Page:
x Abu Dhabi, UAEFriday 28 July 2017

Shisha clampdown ‘will create a generation with no interest in tobacco’

Experts say the rules will mean less exposure to second-hand smoke and will create a generation not interested in tobacco.

ABU DHABI // The clampdown on shisha cafes is being welcomed by health experts.

They say the rules will help to create a generation of children who have no interest in tobacco.

Smoking shisha is far more dangerous than smoking cigarettes, they warn, and say the regulations will mean less exposure to second-hand smoke, as well as bringing social benefits.

“It will have a very good, positive effect,” said Dr Wedad Al Maidoor, head of the National Tobacco Control Committee at the Ministry of Health.

“By making shisha cafes further in the distance, this is the best practice for people’s health.

“You are removing the effects of second-hand smoke and you reduce the rate of those using shisha.

“You restrict the use. Then you restrict the complications and the health hazards that come with it. We will have a new generation not interested in tobacco.”

Tobacco kills about six million people a year, of which 600,000 are non-smokers inhaling second-hand smoke, according to the World Health Organisation.

Dr Maher Eter, consultant pulmonologist at Al Noor Hospital’s Khalifa branch, said the ban was important for public health.

“This will definitely result in fewer people smoking shisha, and fewer people being exposed to second-hand smoke,” the Syrian expatriate said.

“It is a very good thing. Smoking shisha is very dangerous to your health and can result in damage to your lungs, chronic obstructive pulmonary disease, such as emphysema and bronchitis, not to mention the damage to your heart, such as a risk of heart attacks and angina, and lung cancer.

“Many studies show it is far, far more dangerous than smoking cigarettes. It is very harmful because of the large amount of tobacco and people can smoke it continuously for one or two hours.”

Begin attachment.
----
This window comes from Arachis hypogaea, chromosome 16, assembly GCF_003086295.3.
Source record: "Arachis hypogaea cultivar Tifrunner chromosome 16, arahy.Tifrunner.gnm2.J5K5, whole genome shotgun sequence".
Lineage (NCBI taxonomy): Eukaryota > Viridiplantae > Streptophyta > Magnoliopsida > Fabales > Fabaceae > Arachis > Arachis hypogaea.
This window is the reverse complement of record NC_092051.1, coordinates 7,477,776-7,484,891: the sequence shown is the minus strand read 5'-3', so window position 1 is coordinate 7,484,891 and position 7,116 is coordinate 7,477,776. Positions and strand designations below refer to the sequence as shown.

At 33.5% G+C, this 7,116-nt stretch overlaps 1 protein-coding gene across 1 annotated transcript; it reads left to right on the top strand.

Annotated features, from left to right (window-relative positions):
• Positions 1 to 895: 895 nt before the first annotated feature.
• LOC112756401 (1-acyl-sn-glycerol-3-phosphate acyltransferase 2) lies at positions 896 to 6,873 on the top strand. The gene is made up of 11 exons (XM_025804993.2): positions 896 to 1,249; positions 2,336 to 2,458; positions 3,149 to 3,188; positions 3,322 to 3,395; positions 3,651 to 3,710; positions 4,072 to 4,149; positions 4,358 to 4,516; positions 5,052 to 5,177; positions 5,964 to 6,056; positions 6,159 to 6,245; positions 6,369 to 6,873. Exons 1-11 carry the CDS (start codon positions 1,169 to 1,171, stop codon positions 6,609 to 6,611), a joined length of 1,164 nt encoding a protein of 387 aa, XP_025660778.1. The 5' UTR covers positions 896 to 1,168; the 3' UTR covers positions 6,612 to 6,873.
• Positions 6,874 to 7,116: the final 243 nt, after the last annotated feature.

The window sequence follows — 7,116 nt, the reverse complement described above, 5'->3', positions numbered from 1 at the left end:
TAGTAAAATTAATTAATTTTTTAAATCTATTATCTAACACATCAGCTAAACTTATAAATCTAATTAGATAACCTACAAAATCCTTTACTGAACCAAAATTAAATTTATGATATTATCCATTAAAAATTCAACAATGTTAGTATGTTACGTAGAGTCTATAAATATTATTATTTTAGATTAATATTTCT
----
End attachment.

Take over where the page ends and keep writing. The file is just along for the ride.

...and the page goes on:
Dr Al Maidoor said the rules would also bring social benefits.

“People who use shisha cafes, they smoke anywhere from 45 minutes up to two hours,” she said. “This is a lot of time away from the family.”

Shisha smokers cling on to a false confidence that the waterpipe is a relatively harmless pastime and have not accepted just how dangerous it is to their health, she said.

“People, unfortunately, are unconvinced that tobacco use in shisha is as harmful as it is. They think it is less hazardous than smoking a cigarette when the opposite is the case.”

Research reveals that the inhaled smoke from a one-hour waterpipe session contains as much tar as up to 600 cigarettes, depending on the brand, and as much carbon monoxide as about 150 cigarettes.

The way shisha is used has other health hazards aside from heart, lung and respiratory problems, said Dr Al Maidoor.

“You are exposed to a high concentration of carbon monoxide,” she said, and the way shisha is often shared also poses a risk of infection and the spread of disease.

“The way it is inhaled through a mouthpiece is unhygienic. Cafe owners say they change it or clean it but it can lead to the transmission of infections such as tuberculosis,” she warned.

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